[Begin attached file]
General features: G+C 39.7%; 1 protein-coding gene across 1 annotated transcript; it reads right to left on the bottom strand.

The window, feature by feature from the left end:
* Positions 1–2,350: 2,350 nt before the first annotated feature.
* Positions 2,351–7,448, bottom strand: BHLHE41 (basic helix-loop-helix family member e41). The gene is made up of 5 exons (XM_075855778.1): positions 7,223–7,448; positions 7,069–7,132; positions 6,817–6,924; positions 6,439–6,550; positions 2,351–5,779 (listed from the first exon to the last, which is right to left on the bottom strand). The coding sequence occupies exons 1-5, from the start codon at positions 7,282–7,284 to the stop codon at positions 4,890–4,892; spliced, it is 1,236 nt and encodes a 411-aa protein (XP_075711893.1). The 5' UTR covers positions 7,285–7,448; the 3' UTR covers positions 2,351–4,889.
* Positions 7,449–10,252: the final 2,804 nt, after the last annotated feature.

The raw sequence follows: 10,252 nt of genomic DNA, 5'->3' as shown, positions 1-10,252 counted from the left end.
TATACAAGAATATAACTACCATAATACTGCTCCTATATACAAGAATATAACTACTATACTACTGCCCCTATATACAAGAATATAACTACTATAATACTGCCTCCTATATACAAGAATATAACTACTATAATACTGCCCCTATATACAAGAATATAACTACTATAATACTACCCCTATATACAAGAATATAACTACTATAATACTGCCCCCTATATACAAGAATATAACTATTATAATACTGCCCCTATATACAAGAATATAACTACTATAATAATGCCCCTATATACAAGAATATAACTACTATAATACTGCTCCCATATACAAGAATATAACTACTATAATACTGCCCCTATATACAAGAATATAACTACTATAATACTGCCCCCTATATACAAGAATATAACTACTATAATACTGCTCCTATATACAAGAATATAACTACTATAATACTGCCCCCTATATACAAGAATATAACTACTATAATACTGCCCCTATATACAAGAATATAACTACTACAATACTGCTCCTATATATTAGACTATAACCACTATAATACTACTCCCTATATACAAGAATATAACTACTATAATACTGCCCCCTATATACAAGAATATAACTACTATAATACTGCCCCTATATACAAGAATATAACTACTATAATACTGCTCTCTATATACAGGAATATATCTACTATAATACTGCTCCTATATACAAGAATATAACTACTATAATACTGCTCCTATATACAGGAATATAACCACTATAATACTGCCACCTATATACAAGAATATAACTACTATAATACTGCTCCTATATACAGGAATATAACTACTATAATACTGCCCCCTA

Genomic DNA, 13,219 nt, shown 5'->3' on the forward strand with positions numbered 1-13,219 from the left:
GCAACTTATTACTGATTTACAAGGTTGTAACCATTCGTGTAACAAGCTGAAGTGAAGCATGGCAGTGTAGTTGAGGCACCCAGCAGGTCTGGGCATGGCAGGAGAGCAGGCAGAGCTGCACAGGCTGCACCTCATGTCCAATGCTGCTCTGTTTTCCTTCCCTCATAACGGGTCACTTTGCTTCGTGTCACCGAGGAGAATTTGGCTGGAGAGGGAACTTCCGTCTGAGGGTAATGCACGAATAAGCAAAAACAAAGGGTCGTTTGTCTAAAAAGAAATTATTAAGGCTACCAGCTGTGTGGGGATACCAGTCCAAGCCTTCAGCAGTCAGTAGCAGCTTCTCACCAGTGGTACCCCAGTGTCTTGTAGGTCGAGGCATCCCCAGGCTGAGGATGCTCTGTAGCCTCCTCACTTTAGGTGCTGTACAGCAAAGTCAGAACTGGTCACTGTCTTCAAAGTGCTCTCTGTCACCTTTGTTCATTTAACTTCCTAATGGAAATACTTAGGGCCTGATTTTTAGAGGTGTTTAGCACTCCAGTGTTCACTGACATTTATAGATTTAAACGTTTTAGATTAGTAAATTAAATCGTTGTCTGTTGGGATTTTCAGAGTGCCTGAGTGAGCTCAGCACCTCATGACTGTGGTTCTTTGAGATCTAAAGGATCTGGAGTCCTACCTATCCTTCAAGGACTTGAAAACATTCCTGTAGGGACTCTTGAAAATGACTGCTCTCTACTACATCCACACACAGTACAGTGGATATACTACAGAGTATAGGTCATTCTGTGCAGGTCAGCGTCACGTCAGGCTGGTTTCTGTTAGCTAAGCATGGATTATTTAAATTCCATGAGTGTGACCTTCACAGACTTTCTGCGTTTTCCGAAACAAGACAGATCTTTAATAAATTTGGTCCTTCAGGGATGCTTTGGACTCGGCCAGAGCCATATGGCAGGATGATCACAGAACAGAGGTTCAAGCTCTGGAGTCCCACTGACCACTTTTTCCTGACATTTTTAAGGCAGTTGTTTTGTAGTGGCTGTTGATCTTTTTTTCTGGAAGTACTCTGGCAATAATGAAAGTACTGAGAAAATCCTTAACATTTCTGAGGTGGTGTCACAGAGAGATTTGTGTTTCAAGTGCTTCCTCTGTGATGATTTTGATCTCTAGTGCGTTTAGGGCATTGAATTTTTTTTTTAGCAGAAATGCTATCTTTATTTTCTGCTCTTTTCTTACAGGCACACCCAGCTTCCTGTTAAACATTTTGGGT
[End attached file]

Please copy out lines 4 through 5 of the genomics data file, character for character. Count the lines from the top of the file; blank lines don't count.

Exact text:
* Positions 2,351–7,448, bottom strand: BHLHE41 (basic helix-loop-helix family member e41). The gene is made up of 5 exons (XM_075855778.1): positions 7,223–7,448; positions 7,069–7,132; positions 6,817–6,924; positions 6,439–6,550; positions 2,351–5,779 (listed from the first exon to the last, which is right to left on the bottom strand). The coding sequence occupies exons 1-5, from the start codon at positions 7,282–7,284 to the stop codon at positions 4,890–4,892; spliced, it is 1,236 nt and encodes a 411-aa protein (XP_075711893.1). The 5' UTR covers positions 7,285–7,448; the 3' UTR covers positions 2,351–4,889.
* Positions 7,449–10,252: the final 2,804 nt, after the last annotated feature.